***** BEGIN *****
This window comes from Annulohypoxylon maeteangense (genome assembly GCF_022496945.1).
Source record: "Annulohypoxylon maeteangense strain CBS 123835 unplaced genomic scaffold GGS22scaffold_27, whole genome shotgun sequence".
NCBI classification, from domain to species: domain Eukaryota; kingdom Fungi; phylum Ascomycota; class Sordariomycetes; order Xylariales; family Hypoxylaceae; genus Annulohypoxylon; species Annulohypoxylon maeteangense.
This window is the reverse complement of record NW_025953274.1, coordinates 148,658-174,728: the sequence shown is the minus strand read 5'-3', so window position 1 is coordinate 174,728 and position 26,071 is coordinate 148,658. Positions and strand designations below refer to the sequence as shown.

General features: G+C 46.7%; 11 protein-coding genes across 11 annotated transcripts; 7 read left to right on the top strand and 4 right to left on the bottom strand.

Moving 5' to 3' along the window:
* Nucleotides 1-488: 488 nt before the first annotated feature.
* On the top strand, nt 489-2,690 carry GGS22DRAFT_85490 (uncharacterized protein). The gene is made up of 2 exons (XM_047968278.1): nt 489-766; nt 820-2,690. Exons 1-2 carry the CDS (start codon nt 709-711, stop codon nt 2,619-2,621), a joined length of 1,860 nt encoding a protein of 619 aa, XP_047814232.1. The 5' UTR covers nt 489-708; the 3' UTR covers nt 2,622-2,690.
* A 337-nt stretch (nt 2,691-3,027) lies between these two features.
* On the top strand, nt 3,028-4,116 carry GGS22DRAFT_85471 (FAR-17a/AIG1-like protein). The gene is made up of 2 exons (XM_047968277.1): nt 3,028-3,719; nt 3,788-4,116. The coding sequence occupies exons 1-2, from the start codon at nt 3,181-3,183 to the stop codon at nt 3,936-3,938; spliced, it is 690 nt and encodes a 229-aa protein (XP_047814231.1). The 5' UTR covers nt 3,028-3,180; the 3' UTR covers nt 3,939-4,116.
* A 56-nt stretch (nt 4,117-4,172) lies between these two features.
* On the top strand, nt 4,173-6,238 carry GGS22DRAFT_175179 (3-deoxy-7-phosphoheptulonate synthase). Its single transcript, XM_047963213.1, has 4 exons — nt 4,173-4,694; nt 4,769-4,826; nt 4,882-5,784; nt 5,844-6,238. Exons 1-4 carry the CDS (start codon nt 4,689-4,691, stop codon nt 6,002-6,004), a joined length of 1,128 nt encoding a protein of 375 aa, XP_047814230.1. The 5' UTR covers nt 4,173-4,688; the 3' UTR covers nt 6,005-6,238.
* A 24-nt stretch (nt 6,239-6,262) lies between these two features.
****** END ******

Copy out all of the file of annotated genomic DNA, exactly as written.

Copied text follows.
This window comes from Annulohypoxylon maeteangense (genome assembly GCF_022496945.1).
Source record: "Annulohypoxylon maeteangense strain CBS 123835 unplaced genomic scaffold GGS22scaffold_27, whole genome shotgun sequence".
NCBI classification, from domain to species: domain Eukaryota; kingdom Fungi; phylum Ascomycota; class Sordariomycetes; order Xylariales; family Hypoxylaceae; genus Annulohypoxylon; species Annulohypoxylon maeteangense.
This window is the reverse complement of record NW_025953274.1, coordinates 148,658-174,728: the sequence shown is the minus strand read 5'-3', so window position 1 is coordinate 174,728 and position 26,071 is coordinate 148,658. Positions and strand designations below refer to the sequence as shown.

General features: G+C 46.7%; 11 protein-coding genes across 11 annotated transcripts; 7 read left to right on the top strand and 4 right to left on the bottom strand.

Moving 5' to 3' along the window:
* Nucleotides 1-488: 488 nt before the first annotated feature.
* On the top strand, nt 489-2,690 carry GGS22DRAFT_85490 (uncharacterized protein). The gene is made up of 2 exons (XM_047968278.1): nt 489-766; nt 820-2,690. Exons 1-2 carry the CDS (start codon nt 709-711, stop codon nt 2,619-2,621), a joined length of 1,860 nt encoding a protein of 619 aa, XP_047814232.1. The 5' UTR covers nt 489-708; the 3' UTR covers nt 2,622-2,690.
* A 337-nt stretch (nt 2,691-3,027) lies between these two features.
* On the top strand, nt 3,028-4,116 carry GGS22DRAFT_85471 (FAR-17a/AIG1-like protein). The gene is made up of 2 exons (XM_047968277.1): nt 3,028-3,719; nt 3,788-4,116. The coding sequence occupies exons 1-2, from the start codon at nt 3,181-3,183 to the stop codon at nt 3,936-3,938; spliced, it is 690 nt and encodes a 229-aa protein (XP_047814231.1). The 5' UTR covers nt 3,028-3,180; the 3' UTR covers nt 3,939-4,116.
* A 56-nt stretch (nt 4,117-4,172) lies between these two features.
* On the top strand, nt 4,173-6,238 carry GGS22DRAFT_175179 (3-deoxy-7-phosphoheptulonate synthase). Its single transcript, XM_047963213.1, has 4 exons — nt 4,173-4,694; nt 4,769-4,826; nt 4,882-5,784; nt 5,844-6,238. Exons 1-4 carry the CDS (start codon nt 4,689-4,691, stop codon nt 6,002-6,004), a joined length of 1,128 nt encoding a protein of 375 aa, XP_047814230.1. The 5' UTR covers nt 4,173-4,688; the 3' UTR covers nt 6,005-6,238.
* A 24-nt stretch (nt 6,239-6,262) lies between these two features.